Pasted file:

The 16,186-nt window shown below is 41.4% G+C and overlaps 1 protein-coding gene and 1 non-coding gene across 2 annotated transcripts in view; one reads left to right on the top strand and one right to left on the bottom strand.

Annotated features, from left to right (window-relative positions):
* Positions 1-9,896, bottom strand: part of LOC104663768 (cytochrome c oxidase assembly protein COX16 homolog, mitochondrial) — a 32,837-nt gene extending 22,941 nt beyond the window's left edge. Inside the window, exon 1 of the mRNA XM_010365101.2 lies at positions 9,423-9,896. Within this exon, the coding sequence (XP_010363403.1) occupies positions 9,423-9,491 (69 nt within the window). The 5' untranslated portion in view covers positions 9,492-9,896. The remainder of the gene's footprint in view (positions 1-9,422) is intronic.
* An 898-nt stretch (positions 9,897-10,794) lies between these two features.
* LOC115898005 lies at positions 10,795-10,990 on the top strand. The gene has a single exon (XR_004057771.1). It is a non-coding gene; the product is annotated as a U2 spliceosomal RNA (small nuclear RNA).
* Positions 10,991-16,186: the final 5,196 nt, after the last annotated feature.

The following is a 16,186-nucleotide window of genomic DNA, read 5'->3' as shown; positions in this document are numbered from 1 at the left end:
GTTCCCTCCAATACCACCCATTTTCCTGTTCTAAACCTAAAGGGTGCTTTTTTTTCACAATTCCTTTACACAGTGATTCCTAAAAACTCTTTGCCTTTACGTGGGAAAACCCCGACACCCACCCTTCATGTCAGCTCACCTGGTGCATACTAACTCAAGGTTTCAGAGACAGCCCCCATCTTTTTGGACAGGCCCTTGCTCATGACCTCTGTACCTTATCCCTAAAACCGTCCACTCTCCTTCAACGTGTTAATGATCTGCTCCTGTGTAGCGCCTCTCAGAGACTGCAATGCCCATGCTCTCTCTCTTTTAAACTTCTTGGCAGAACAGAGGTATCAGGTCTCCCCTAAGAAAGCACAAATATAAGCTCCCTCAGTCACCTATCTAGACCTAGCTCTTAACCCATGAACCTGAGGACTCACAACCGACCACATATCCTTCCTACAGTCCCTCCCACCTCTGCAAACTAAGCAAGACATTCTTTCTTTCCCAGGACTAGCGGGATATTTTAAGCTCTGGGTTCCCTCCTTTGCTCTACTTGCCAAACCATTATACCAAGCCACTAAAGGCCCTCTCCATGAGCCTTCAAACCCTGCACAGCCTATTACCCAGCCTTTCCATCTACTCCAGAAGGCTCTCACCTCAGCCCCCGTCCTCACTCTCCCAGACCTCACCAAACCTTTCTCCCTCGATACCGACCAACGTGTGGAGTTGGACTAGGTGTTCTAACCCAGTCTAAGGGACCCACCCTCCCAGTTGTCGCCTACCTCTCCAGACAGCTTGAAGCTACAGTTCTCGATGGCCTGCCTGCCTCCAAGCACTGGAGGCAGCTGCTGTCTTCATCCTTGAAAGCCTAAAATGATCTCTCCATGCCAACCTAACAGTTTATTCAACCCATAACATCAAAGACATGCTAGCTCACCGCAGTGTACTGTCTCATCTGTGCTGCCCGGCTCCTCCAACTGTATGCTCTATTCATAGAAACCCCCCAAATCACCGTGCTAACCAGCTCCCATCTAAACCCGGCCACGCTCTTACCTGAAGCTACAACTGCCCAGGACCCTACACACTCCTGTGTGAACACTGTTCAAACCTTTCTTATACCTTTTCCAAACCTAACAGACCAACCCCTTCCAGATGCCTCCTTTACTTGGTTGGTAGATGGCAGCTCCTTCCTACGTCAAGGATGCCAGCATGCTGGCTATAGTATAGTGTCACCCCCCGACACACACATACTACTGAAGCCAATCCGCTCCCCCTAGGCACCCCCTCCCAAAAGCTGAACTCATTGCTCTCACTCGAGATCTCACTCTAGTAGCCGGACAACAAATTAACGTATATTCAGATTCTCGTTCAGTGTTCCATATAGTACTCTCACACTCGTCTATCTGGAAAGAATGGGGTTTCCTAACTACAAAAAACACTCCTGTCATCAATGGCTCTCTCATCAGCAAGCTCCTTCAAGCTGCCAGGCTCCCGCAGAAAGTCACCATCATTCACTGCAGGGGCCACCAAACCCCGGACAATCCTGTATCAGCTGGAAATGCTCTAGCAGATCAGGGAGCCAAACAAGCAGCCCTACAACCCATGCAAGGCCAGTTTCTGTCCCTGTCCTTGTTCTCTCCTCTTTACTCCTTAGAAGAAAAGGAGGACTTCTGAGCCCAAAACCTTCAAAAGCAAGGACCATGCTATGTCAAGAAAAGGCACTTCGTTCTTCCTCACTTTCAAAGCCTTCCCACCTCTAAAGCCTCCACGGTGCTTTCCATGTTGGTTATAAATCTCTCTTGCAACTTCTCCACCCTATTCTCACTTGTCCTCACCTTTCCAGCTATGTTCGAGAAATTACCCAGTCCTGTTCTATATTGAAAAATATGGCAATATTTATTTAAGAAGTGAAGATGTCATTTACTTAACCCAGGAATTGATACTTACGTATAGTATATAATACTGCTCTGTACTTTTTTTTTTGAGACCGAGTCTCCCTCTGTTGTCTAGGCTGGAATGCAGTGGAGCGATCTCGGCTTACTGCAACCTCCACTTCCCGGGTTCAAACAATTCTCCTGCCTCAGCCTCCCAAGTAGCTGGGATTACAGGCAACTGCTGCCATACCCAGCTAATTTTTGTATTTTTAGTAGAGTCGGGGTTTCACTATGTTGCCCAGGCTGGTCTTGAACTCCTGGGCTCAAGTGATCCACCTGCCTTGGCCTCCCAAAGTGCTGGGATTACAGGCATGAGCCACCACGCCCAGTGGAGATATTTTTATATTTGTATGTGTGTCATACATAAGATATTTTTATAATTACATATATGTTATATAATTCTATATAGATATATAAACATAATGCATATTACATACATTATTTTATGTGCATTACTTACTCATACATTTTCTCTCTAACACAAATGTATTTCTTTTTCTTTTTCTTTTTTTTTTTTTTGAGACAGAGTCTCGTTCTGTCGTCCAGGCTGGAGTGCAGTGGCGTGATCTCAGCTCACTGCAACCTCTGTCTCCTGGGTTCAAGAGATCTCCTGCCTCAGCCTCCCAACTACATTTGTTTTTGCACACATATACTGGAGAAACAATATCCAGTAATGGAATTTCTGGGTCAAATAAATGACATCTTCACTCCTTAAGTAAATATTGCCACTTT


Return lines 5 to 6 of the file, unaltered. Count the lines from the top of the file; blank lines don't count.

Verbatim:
* LOC115898005 lies at positions 10,795-10,990 on the top strand. The gene has a single exon (XR_004057771.1). It is a non-coding gene; the product is annotated as a U2 spliceosomal RNA (small nuclear RNA).
* Positions 10,991-16,186: the final 5,196 nt, after the last annotated feature.